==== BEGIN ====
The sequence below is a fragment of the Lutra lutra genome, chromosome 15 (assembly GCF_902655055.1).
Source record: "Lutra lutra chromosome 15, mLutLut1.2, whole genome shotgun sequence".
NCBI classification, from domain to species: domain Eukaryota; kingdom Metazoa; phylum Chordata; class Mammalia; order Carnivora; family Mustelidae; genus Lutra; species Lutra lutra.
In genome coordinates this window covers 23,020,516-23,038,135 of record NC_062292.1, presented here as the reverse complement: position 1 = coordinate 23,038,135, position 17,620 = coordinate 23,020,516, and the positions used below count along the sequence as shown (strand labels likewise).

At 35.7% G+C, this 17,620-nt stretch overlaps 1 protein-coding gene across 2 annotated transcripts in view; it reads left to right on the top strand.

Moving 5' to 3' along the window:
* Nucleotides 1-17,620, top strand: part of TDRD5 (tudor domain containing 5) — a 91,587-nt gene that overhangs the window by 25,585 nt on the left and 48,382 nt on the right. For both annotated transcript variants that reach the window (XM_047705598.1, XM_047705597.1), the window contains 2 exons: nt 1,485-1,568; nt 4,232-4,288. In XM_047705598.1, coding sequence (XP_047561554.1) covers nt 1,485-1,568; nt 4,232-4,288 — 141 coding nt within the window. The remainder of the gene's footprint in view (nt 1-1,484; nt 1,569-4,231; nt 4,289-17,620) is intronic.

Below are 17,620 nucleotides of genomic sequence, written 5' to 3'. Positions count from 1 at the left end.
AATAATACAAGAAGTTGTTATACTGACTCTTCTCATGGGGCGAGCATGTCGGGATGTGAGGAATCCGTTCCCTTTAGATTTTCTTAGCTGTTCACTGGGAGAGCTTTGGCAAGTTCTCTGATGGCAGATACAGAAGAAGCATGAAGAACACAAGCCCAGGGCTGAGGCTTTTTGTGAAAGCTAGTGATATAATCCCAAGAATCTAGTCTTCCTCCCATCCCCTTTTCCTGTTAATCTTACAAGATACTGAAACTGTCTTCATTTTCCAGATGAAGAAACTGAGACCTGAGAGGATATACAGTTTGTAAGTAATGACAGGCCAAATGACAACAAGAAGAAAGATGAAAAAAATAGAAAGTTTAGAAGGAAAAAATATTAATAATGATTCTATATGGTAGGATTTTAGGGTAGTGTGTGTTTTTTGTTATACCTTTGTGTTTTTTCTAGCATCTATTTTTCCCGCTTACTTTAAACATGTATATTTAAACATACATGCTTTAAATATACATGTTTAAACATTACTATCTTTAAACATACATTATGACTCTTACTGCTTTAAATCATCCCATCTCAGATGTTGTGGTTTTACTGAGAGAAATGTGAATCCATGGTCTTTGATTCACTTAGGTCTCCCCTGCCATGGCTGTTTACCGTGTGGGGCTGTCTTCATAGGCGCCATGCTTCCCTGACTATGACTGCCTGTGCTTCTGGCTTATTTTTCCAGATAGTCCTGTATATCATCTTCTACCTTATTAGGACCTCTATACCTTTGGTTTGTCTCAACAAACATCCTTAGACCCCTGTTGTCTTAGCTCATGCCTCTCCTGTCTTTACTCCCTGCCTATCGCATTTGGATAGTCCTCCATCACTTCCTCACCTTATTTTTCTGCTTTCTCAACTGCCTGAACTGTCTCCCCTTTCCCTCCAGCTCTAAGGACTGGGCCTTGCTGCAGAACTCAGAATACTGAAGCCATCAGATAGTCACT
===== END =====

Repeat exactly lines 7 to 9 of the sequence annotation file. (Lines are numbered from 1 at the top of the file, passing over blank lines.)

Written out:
* Nucleotides 1-17,620, top strand: part of TDRD5 (tudor domain containing 5) — a 91,587-nt gene that overhangs the window by 25,585 nt on the left and 48,382 nt on the right. For both annotated transcript variants that reach the window (XM_047705598.1, XM_047705597.1), the window contains 2 exons: nt 1,485-1,568; nt 4,232-4,288. In XM_047705598.1, coding sequence (XP_047561554.1) covers nt 1,485-1,568; nt 4,232-4,288 — 141 coding nt within the window. The remainder of the gene's footprint in view (nt 1-1,484; nt 1,569-4,231; nt 4,289-17,620) is intronic.

Below are 17,620 nucleotides of genomic sequence, written 5' to 3'. Positions count from 1 at the left end.
AATAATACAAGAAGTTGTTATACTGACTCTTCTCATGGGGCGAGCATGTCGGGATGTGAGGAATCCGTTCCCTTTAGATTTTCTTAGCTGTTCACTGGGAGAGCTTTGGCAAGTTCTCTGATGGCAGATACAGAAGAAGCATGAAGAACACAAGCCCAGGGCTGAGGCTTTTTGTGAAAGCTAGTGATATAATCCCAAGAATCTAGTCTTCCTCCCATCCCCTTTTCCTGTTAATCTTACAAGATACTGAAACTGTCTTCATTTTCCAGATGAAGAAACTGAGACCTGAGAGGATATACAGTTTGTAAGTAATGACAGGCCAAATGACAACAAGAAGAAAGATGAAAAAAATAGAAAGTTTAGAAGGAAAAAATATTAATAATGATTCTATATGGTAGGATTTTAGGGTAGTGTGTGTTTTTTGTTATACCTTTGTGTTTTTTCTAGCATCTATTTTTCCCGCTTACTTTAAACATGTATATTTAAACATACATGCTTTAAATATACATGTTTAAACATTACTATCTTTAAACATACATTATGACTCTTACTGCTTTAAATCATCCCATCTCAGATGTTGTGGTTTTACTGAGAGAAATGTGAATCCATGGTCTTTGATTCACTTAGGTCTCCCCTGCCATGGCTGTTTACCGTGTGGGGCTGTCTTCATAGGCGCCATGCTTCCCTGACTATGACTGCCTGTGCTTCTGGCTTATTTTTCCAGATAGTCCTGTATATCATCTTCTACCTTATTAGGACCTCTATACCTTTGGTTTGTCTCAACAAACATCCTTAGACCCCTGTTGTCTTAGCTCATGCCTCTCCTGTCTTTACTCCCTGCCTATCGCATTTGGATAGTCCTCCATCACTTCCTCACCTTATTTTTCTGCTTTCTCAACTGCCTGAACTGTCTCCCCTTTCCCTCCAGCTCTAAGGACTGGGCCTTGCTGCAGAACTCAGAATACTGAAGCCATCAGATAGTCACT